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MIAMI GARDENS, Fla. — The D’Eriq King era is off to a good start at Miami.
The Hurricanes broke open a close game with two touchdowns in the final four minutes of the third quarter and rolled to a 31-14 victory over Alabama-Birmingham on Thursday in their season opener at Hard Rock Stadium.
More than anything, the victory is a relief for coach Manny Diaz, who is coming off a difficult first year that ended with three consecutive losses and a 6-7 record.
Miami unveiled its up-tempo offense under new coordinator Rhett Lashlee and King, the transfer quarterback from Houston. Miami totaled 492 yards, including 337 on the ground.
Junior running back Cam’Ron Harris led the Hurricanes with 134 yards and two touchdowns, including a 66-yard run late in the first quarter that wiped out a 7-0 UAB lead.
King threw for 141 yards (15 of 23) and a touchdown, and rushed for 83 yards and one score, showing off his ability to escape pressure. He extended his NCAA-record streak with at least one rushing and one passing touchdown to 16 consecutive games.
King’s most impressive stretch came late in the third quarter. After UAB cut Miami’s lead to 17-14, he led the Hurricanes on consecutive scoring drives of seven plays, one covering 71 yards and the other 75 yards, to put away the win.
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Here are our five takeaways from the victory:.
Canes run wild: Miami was 120th nationally in rushing offense last season, averaging 118.1 yards per game. The Hurricanes eclipsed that number early in the second quarter and then broke open the game by keeping the ball on the ground.
Harris is going to carry the load this year. His most impressive run was the 66-yard touchdown, but he proved to be a workhorse with 17 carries. King will help that running attack with his athleticism and Miami received solid production from both of its freshman backups, Jaylan Knighton (59 yards) and Donald Chaney (52 yards).
D’Eriq’s debut: King improved as the game progressed after a shaky start, especially in the passing game. All of his damage early was with his legs, including a 12-yard touchdown run that gave Miami a 14-7 lead. Several times he was able to make something out of a play that was going nowhere, including a 25-yard scramble on third-and-9 early in the third quarter.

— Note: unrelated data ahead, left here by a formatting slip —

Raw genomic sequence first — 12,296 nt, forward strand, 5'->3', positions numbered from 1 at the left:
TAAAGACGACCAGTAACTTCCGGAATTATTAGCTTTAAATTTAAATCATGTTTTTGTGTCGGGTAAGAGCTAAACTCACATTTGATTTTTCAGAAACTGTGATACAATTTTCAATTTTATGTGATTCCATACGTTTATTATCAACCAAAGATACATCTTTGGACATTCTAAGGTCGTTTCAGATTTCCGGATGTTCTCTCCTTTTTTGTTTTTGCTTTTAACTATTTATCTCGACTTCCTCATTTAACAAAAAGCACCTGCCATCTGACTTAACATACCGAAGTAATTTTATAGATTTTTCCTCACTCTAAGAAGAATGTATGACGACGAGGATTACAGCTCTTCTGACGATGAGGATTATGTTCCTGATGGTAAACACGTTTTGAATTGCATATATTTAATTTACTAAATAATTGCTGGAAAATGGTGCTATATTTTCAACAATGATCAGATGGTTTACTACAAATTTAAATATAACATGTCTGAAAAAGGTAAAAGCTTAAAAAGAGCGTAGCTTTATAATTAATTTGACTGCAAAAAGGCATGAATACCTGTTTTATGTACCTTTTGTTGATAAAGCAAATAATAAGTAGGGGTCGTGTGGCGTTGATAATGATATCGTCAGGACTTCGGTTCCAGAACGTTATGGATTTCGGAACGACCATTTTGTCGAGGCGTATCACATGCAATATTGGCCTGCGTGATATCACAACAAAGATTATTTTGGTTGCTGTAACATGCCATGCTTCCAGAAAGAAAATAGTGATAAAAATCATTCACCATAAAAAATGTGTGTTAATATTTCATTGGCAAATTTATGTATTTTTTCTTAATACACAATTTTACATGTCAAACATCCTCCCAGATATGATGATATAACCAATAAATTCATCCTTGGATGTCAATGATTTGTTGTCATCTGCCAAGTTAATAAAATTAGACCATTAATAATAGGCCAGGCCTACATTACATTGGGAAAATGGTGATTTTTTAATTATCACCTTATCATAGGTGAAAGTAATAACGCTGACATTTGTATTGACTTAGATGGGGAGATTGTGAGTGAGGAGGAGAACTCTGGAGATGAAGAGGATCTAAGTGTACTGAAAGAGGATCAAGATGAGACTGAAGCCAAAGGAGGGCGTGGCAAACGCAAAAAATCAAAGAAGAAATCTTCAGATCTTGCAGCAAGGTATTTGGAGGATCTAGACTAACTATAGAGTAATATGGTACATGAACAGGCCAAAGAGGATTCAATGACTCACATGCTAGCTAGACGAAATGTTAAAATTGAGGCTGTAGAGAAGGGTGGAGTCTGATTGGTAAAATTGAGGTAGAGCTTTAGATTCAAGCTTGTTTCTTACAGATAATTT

The flip side to that was he missed wide-open targets a few times, including Jeremiah Payton in the end zone early in the third quarter. That drive then stalled, ending with a 25-yard Jose Borregales field goal. King did find tight end Brevin Jordan three times for 51 yards and a touchdown.
Portal paying off: Miami is going to benefit big time this year from the transfer portal. Besides King, who is a graduate transfer, two of Miami’s best defensive players arrived courtesy of the portal.
Defensive end Quincy Roche was solid and registered his first sack as a member of the Hurricanes and the 27th of his career, which leads all active players in the FBS. Roche, who transferred from Temple, was the AAC defensive player of the year.
Jaelen Phillips, the other starting defensive end, pressured the UAB quarterbacks from the other side. Phillips, who started his career at UCLA and sat out the 2019 season after transferring, broke up two passes and recorded a half sack.
Harris to the house: With the Hurricanes offense sputtering early, Lashlee decided to gamble on a fourth-and-1 from the UM 34 late in the first quarter and it paid off in a big way. Once Harris burst through the middle of the line it was nothing but open field ahead. The 66-yard touchdown tied the game at 7-7 and was the longest run of Harris’ career.
Miami had 42 yards on its first 12 plays before Harris broke free. Harris started left and then cut back to a hole on the right side.
Social distancing: Hard Rock Stadium looked very strange, even for a Canes game. The stadium is limiting capacity to 13,000 for UM games, but there still were plenty of good seats available.
The announced attendance was 8,153, but the actual attendance was about 3,000 fewer, making social distancing pretty easy in a stadium that holds about 65,000. Seats were available in every section of the stadium, although several were covered in each row. In some rows all but one seat was unavailable while clusters of seats were available for families in others.
The sidelines also had a different look. The benches were removed from the Miami sideline, replaced with wooden chairs strategically placed several feet apart. Those, chairs, though were mostly unused as most players opted to stand.
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